Gardeners using rich, organic soil may need little, if any, additional fertilizer. (Justin Sullivan / Getty Images)
When choosing and using fertilizers, it's important to remember that although horticulturalists often refer to fertilizing as "feeding" a plant, in reality plants manufacture their own food via photosynthesis. So a plant receiving the required amount of sun and water will grow, but the right nutrients -- provided in the proper amount -- will optimize their health along with increased production and improved quality of the harvest.
Although some gardeners prefer to add fertilizer to the soil when preparing the planting bed, others feed individual varieties according to their specific needs.
Leafy vegetables, such as lettuces and chard, do best in organic rich soil and a one-time top dressing of nitrogen fertilizer such as blood meal, cottonseed meal or liquid fish emulsion.
Top dressing means sprinkling the fertilizer on the surface of the soil. If the soil is mulched, move the material aside, sprinkle the fertilizer on the soil and replace the mulch. When using organic fertilizers, covering the granules with a couple of inches of soil or compost will hold it in place and hasten its breakdown.
Over-fertilizing tomatoes by giving them too much nitrogen will produce lots of leaves and little fruit. Like a lot of tomato mavens, I charge my garden soil with organics and then side dress with a fertilizer that is rich in phosphorous a couple of times during the growing season.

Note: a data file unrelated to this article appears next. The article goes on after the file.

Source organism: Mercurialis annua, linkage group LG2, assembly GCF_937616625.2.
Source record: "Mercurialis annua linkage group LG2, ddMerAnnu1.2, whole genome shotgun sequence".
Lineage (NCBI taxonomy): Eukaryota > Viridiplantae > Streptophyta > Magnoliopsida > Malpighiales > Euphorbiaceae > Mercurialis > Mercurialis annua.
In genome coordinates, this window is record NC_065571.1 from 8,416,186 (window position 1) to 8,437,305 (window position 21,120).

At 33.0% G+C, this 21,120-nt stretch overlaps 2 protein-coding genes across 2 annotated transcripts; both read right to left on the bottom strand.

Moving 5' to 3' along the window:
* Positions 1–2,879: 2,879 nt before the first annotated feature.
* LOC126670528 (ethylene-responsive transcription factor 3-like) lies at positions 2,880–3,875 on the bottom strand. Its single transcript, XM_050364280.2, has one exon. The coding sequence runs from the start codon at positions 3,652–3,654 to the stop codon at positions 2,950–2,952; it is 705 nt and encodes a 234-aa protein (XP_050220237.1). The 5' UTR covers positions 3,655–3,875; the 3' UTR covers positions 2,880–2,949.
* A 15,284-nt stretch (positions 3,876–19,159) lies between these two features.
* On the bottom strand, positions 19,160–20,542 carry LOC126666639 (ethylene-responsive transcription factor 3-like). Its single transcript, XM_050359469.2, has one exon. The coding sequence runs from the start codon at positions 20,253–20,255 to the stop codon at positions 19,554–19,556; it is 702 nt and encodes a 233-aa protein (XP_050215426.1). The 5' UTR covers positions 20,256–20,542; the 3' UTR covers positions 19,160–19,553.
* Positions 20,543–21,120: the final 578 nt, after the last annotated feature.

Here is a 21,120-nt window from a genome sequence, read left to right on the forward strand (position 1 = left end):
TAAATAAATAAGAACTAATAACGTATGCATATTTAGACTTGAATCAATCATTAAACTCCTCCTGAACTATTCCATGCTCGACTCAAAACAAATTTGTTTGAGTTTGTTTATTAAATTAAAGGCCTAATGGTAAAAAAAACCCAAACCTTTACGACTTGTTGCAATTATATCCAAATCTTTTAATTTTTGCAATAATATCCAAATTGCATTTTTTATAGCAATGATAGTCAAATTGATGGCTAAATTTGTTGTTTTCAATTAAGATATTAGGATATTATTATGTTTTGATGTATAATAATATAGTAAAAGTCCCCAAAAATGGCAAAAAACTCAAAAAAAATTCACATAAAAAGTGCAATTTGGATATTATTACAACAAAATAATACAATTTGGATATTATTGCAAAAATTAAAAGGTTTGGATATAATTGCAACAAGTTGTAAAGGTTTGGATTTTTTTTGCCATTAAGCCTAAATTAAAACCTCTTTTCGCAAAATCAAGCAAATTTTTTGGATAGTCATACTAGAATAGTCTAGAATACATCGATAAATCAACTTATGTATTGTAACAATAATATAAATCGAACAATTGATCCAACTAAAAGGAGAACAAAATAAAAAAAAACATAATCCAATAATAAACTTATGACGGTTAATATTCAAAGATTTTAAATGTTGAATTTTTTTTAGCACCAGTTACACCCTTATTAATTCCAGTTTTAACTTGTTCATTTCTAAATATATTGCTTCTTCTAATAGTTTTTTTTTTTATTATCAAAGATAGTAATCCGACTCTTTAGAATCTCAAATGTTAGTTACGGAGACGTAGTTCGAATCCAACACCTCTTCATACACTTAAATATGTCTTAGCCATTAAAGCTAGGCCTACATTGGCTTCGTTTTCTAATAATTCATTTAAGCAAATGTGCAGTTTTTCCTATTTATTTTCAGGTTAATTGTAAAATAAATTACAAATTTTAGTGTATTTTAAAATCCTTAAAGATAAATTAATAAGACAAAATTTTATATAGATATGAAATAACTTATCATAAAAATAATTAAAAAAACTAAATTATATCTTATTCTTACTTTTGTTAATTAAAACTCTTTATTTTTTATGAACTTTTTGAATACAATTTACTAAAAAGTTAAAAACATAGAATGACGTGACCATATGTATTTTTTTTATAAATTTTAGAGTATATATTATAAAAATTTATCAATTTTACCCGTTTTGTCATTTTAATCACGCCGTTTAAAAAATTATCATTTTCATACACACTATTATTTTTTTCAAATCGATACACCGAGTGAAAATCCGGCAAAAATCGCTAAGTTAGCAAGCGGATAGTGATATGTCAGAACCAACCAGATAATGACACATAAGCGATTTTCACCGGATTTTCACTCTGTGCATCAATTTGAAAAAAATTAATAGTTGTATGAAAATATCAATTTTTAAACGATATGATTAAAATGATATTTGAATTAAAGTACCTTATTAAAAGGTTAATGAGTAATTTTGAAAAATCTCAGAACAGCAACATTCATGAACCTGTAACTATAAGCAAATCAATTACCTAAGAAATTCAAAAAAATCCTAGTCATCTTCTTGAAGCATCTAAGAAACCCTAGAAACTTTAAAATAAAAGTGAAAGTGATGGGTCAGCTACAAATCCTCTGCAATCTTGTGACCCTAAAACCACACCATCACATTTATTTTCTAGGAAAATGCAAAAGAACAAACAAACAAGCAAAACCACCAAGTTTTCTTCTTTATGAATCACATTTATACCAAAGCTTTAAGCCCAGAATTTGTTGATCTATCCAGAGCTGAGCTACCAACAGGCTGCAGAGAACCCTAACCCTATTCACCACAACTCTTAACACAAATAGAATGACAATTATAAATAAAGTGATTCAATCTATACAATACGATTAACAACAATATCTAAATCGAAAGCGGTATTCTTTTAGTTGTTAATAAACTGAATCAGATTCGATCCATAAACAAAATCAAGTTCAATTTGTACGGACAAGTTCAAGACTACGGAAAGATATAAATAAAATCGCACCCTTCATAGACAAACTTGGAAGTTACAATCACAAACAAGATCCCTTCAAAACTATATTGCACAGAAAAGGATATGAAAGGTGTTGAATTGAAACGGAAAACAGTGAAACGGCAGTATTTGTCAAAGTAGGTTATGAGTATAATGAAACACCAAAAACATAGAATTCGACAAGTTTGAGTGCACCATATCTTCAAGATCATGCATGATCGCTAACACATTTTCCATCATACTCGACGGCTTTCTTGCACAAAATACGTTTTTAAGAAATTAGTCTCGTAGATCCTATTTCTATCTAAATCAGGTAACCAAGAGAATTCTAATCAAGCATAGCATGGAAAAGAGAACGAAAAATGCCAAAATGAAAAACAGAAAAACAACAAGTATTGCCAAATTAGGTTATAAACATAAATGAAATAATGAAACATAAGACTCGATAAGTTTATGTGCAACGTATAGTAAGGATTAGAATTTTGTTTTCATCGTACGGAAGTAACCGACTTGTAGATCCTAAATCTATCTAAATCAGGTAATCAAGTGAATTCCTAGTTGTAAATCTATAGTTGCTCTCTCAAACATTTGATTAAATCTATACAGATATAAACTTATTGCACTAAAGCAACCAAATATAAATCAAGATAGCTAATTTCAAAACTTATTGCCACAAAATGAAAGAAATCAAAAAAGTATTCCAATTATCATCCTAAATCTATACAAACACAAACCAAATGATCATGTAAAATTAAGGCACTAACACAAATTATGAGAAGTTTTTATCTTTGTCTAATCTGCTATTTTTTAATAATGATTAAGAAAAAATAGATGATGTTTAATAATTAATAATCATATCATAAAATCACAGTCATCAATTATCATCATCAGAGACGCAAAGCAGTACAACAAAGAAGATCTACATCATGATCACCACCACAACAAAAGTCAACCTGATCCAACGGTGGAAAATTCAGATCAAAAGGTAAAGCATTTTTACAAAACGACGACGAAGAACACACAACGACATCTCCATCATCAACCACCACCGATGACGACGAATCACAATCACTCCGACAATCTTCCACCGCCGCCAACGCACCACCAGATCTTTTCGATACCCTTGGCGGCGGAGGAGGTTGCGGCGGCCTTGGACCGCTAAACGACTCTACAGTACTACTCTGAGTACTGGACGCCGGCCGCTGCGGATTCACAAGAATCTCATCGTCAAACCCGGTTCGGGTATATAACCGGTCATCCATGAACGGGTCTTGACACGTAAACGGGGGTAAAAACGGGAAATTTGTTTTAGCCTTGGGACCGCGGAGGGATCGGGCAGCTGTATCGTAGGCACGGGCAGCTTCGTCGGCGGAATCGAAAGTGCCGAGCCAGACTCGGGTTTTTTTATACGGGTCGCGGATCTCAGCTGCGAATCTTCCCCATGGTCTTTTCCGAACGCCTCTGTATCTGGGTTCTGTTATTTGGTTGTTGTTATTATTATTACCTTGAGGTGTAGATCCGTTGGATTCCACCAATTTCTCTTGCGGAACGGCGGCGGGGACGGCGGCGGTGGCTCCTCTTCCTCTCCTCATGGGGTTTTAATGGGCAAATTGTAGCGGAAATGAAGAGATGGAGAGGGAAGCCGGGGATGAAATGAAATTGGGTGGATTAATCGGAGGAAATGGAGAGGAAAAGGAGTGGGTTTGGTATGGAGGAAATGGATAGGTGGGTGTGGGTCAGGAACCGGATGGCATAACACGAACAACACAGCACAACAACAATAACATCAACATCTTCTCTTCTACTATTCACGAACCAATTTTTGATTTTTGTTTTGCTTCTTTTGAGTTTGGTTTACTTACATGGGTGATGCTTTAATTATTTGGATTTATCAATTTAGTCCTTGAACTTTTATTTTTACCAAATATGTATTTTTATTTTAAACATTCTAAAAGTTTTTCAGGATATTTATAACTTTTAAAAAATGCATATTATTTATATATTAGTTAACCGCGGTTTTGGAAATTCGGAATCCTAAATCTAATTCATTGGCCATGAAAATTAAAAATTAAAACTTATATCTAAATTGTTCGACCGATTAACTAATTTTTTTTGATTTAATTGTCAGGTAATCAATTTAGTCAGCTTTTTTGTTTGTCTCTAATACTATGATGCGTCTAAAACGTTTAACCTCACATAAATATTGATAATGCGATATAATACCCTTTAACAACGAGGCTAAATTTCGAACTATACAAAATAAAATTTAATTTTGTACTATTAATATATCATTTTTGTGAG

I fertilize my tomato seedlings weekly with liquid fish emulsion at half the recommended rate, putting off using fertilizer at planting time. When the plants begin to set fruit, I side dress. For large varieties such as beefsteaks, that's when the fruit reaches the size of a golf ball; for cherry tomatoes, the size of a pea. To side dress, deposit the recommended amount of fertilizer in a circle about four to six inches from the stem of the plant.
When choosing a granular fertilizer for vegetables, I look for a slow-release organic type, such as Espoma Garden Tone. Espoma Tomato Tone, developed specifically for use on tomatoes, includes calcium in the mix to help prevent blossom end rot. The Espoma fertilizers are enhanced with Bio-Tone beneficial organisms that improve soil health while "feeding" the plant. For more information check out their Web site, http://www.espoma.com">www.espoma.com.
Keep in mind when you purchase a fertilizer, the higher the numbers, the stronger the content, so read the label and follow the recommendations to prevent over-fertilizing and reducing production or damaging the plants. If you garden in organic rich soil and add a lot of amendments every year, you might need little, if any, additional fertilizer.
Nancy Szerlag is a master gardener and Metro Detroit freelance writer. E-mail her at szerlag @earthlink.net.